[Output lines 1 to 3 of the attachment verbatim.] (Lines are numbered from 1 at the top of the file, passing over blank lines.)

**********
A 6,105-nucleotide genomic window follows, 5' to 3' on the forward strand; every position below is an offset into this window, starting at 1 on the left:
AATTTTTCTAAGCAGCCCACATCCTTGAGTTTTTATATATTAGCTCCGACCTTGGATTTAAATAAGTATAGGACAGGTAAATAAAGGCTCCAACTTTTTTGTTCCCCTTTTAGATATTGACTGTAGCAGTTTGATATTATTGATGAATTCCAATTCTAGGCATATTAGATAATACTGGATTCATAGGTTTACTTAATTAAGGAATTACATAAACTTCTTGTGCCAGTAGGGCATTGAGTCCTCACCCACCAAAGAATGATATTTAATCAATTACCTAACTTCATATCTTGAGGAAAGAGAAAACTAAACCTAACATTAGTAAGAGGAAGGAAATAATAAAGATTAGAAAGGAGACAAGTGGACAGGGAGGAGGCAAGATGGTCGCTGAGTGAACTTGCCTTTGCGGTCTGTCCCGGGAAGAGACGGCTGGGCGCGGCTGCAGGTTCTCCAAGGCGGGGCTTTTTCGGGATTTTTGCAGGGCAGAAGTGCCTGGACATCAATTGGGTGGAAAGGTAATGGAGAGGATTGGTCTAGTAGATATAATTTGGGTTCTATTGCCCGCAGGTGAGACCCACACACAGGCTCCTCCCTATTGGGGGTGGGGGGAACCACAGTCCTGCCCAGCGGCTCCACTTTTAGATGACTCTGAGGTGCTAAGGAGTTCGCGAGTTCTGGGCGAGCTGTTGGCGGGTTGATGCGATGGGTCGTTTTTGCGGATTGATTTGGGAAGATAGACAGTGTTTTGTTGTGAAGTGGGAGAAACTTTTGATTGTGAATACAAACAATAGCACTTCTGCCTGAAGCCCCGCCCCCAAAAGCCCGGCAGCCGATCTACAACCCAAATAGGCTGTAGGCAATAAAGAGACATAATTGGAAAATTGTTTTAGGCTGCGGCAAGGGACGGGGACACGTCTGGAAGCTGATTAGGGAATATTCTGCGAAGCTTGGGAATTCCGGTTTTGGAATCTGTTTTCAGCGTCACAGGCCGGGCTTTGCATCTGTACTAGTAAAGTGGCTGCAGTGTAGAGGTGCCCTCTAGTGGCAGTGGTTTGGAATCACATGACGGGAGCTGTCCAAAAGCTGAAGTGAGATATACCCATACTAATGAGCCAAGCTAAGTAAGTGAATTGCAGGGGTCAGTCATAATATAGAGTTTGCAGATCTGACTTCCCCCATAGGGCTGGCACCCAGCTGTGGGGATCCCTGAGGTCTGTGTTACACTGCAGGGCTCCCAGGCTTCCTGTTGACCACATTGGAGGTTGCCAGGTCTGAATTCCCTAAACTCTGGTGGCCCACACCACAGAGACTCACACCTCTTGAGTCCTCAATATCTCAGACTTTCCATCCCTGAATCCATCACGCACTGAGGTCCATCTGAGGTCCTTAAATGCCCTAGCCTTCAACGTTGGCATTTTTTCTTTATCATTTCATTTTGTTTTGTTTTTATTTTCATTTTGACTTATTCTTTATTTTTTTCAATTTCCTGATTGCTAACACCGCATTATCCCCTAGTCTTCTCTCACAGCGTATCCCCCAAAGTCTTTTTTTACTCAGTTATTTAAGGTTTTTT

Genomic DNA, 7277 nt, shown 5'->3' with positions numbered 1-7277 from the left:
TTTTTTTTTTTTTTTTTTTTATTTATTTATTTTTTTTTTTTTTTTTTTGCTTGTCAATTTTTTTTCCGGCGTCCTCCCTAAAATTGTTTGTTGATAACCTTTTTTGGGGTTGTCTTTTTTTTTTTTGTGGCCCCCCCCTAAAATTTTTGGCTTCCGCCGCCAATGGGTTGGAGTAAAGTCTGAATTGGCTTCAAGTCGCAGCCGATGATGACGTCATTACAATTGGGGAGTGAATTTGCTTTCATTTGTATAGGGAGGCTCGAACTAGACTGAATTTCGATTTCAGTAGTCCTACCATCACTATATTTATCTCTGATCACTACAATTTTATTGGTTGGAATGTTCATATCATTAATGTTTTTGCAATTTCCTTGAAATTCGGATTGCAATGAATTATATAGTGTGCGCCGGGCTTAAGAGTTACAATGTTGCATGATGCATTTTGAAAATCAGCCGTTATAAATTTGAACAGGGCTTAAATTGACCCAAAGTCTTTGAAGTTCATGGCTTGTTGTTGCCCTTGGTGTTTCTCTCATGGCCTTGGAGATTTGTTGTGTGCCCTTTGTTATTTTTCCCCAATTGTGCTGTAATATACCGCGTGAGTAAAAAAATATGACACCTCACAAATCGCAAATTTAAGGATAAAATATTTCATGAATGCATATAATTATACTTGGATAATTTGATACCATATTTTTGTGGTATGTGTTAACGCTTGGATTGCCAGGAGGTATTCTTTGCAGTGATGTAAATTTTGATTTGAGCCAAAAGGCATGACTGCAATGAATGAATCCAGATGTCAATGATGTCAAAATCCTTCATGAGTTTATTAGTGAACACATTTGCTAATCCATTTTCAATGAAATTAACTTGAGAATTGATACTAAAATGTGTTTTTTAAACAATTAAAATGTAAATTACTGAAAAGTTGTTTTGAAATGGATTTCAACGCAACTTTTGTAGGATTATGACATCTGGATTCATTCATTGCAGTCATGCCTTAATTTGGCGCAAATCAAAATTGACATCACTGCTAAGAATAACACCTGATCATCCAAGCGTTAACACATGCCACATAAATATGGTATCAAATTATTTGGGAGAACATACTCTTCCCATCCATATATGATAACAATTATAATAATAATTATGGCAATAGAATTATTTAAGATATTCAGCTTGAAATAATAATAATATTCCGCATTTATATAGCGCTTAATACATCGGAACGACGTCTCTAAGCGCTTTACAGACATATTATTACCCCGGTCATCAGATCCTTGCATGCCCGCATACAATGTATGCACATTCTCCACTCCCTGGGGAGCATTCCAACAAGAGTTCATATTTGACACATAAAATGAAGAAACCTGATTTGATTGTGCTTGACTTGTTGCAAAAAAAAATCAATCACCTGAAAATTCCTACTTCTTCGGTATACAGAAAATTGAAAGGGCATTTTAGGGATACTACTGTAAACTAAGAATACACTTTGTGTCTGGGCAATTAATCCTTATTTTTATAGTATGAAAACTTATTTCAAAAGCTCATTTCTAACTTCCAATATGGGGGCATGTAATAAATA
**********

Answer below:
A 6,105-nucleotide genomic window follows, 5' to 3' on the forward strand; every position below is an offset into this window, starting at 1 on the left:
AATTTTTCTAAGCAGCCCACATCCTTGAGTTTTTATATATTAGCTCCGACCTTGGATTTAAATAAGTATAGGACAGGTAAATAAAGGCTCCAACTTTTTTGTTCCCCTTTTAGATATTGACTGTAGCAGTTTGATATTATTGATGAATTCCAATTCTAGGCATATTAGATAATACTGGATTCATAGGTTTACTTAATTAAGGAATTACATAAACTTCTTGTGCCAGTAGGGCATTGAGTCCTCACCCACCAAAGAATGATATTTAATCAATTACCTAACTTCATATCTTGAGGAAAGAGAAAACTAAACCTAACATTAGTAAGAGGAAGGAAATAATAAAGATTAGAAAGGAGACAAGTGGACAGGGAGGAGGCAAGATGGTCGCTGAGTGAACTTGCCTTTGCGGTCTGTCCCGGGAAGAGACGGCTGGGCGCGGCTGCAGGTTCTCCAAGGCGGGGCTTTTTCGGGATTTTTGCAGGGCAGAAGTGCCTGGACATCAATTGGGTGGAAAGGTAATGGAGAGGATTGGTCTAGTAGATATAATTTGGGTTCTATTGCCCGCAGGTGAGACCCACACACAGGCTCCTCCCTATTGGGGGTGGGGGGAACCACAGTCCTGCCCAGCGGCTCCACTTTTAGATGACTCTGAGGTGCTAAGGAGTTCGCGAGTTCTGGGCGAGCTGTTGGCGGGTTGATGCGATGGGTCGTTTTTGCGGATTGATTTGGGAAGATAGACAGTGTTTTGTTGTGAAGTGGGAGAAACTTTTGATTGTGAATACAAACAATAGCACTTCTGCCTGAAGCCCCGCCCCCAAAAGCCCGGCAGCCGATCTACAACCCAAATAGGCTGTAGGCAATAAAGAGACATAATTGGAAAATTGTTTTAGGCTGCGGCAAGGGACGGGGACACGTCTGGAAGCTGATTAGGGAATATTCTGCGAAGCTTGGGAATTCCGGTTTTGGAATCTGTTTTCAGCGTCACAGGCCGGGCTTTGCATCTGTACTAGTAAAGTGGCTGCAGTGTAGAGGTGCCCTCTAGTGGCAGTGGTTTGGAATCACATGACGGGAGCTGTCCAAAAGCTGAAGTGAGATATACCCATACTAATGAGCCAAGCTAAGTAAGTGAATTGCAGGGGTCAGTCATAATATAGAGTTTGCAGATCTGACTTCCCCCATAGGGCTGGCACCCAGCTGTGGGGATCCCTGAGGTCTGTGTTACACTGCAGGGCTCCCAGGCTTCCTGTTGACCACATTGGAGGTTGCCAGGTCTGAATTCCCTAAACTCTGGTGGCCCACACCACAGAGACTCACACCTCTTGAGTCCTCAATATCTCAGACTTTCCATCCCTGAATCCATCACGCACTGAGGTCCATCTGAGGTCCTTAAATGCCCTAGCCTTCAACGTTGGCATTTTTTCTTTATCATTTCATTTTGTTTTGTTTTTATTTTCATTTTGACTTATTCTTTATTTTTTTCAATTTCCTGATTGCTAACACCGCATTATCCCCTAGTCTTCTCTCACAGCGTATCCCCCAAAGTCTTTTTTTACTCAGTTATTTAAGGTTTTTT

Genomic DNA, 7277 nt, shown 5'->3' with positions numbered 1-7277 from the left: